Seven segments related to one another only in that they all purport to be based on sections of the book by David Reuben. The segments range from "Do Aphrodisiacs Work?" in which a court ... See full summary »
Hundreds of years after humans have settled on Mars, Regulator Rogul and Lord Jens Maul, lead a force of Martians to Earth in order to conquer the planet. Queen Metaphor looks to the gay ... See full summary »
A clarinet player who also runs a health food store is frozen and brought back in the future by anti-government radicals in order to assist them in their attempts to overthrow an oppressive government. When he goes off on his own, he begins to explore this brave new world that has Orgasmatron booths to replace sex and confessional robots. Written by
John Vogel <firstname.lastname@example.org>
Sleeper is a comedy with one of the wittiest premises I've ever seen. It is a comedy about life in the 22nd century through a neurotic Jewish Brooklynite's cynical eyes. No matter how different things are in the future, his perspective doesn't change, his wry sense of humor stays the same, happily misplaced ragtime music plays over the movie, and old-fashioned sight gags are employed complete with the occasional stepped-up film speed.
Allen has always done well playing virtually the same character in all of his movies, but his talent as an on screen comedian is milestoned in this performance. He has the brilliance to mock even the most elusive and unnoticed physical conventions of screen acting, for instance his whispering to Diane Keaton while they pose as doctors in the presence of several people close by. It's a nitpicky sense of humor that contributes greatly to the intelligence behind all of his manic goofiness.
Diane Keaton is his match, however, whereas most of his leading ladies usually aren't. In fact, I hold Diane Keaton's performance in Sleeper as her crowning achievement so far that I've seen of her, even beyond her work in the Godfather films. She delivers great laughs. Her highlight is in what is possibly the funniest scene in the entire film, which eventually involves her doing an impression of Marlon Brando. Who would think that Diane Keaton would deliver the most convincing and dead-on Brando impression one has ever seen. While we're on the subject of that particular part of that hysterical scene that I will preserve for you to see for yourself, I must say that most people, even some of the most talented comedians and office/class clowns can hardly come close to mimicking Brando's voice, expressions and mannerisms. Diane Keaton somehow nails it. In Sleeper, she gives one of the funniest performances I've ever seen from an actress. She and Allen are truly one of the funniest comic pairs I've ever seen in a movie.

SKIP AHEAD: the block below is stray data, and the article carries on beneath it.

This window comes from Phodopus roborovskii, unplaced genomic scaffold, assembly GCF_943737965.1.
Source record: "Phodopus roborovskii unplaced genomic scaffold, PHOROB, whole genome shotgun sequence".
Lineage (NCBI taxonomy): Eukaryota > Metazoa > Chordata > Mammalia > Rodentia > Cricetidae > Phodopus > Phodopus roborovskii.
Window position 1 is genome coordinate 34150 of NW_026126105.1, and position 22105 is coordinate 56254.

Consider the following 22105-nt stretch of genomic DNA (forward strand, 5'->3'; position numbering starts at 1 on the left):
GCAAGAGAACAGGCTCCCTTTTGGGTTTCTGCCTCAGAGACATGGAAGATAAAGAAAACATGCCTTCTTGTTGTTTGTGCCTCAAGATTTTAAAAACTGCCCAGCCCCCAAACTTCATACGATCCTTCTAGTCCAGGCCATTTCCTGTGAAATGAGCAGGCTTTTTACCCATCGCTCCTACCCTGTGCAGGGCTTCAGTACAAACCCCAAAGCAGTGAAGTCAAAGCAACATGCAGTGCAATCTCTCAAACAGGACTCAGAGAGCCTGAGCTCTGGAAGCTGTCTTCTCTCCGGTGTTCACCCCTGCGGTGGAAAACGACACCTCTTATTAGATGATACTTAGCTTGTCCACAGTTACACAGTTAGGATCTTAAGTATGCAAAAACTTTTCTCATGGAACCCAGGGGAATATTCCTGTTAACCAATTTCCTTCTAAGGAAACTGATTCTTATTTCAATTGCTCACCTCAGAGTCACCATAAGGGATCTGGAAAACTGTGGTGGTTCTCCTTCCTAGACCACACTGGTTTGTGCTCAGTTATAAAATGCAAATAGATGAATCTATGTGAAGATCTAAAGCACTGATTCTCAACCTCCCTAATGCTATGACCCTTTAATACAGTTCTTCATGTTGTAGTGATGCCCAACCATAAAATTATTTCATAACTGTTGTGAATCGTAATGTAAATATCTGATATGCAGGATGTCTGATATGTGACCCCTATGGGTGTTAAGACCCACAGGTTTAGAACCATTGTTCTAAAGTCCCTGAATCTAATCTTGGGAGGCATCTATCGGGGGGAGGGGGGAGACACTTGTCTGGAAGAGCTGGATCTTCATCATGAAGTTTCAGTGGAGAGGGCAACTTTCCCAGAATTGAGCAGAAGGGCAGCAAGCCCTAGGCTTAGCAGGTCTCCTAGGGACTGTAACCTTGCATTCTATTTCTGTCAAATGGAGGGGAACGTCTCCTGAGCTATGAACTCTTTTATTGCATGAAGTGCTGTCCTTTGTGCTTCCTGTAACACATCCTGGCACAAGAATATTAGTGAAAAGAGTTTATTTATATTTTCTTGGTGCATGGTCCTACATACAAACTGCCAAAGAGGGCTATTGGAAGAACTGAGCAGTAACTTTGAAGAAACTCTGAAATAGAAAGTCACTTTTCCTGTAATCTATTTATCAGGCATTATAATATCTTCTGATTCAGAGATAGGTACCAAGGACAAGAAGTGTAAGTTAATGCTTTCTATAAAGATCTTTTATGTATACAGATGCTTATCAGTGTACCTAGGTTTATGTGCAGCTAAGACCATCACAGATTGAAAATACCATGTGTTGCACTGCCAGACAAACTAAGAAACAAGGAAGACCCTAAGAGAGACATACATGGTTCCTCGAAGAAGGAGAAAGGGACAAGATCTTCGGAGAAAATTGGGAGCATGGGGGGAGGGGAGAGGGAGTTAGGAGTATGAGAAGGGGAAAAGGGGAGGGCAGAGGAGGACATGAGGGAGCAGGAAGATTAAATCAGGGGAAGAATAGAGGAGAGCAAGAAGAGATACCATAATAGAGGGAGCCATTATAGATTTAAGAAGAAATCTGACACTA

What makes Sleeper so funny is not just the physical comedy but the out-of-the-box, completely unorthodox creativity behind all of the physical comedy. There is a scene where someone slips on a banana peel. But the banana peel is the size of a canoe, as is the banana and all of the electronically preserved fruits and vegetables in this particular place, and Allen is being chased by a futuristic cop and both of them are slipping repeatedly on the peel. The film has robot butlers and maids of the future, and gradually throughout the film some are introduced as robots programmed to act and speak like effeminate gay men and Brooklyn Jewish stereotypes. There is also a great amount of intellectualism and cultural knowledge in even the zaniest of humorous moments in Sleeper, and that is what makes it one of Woody Allen's funniest films and a work of true comic genius.
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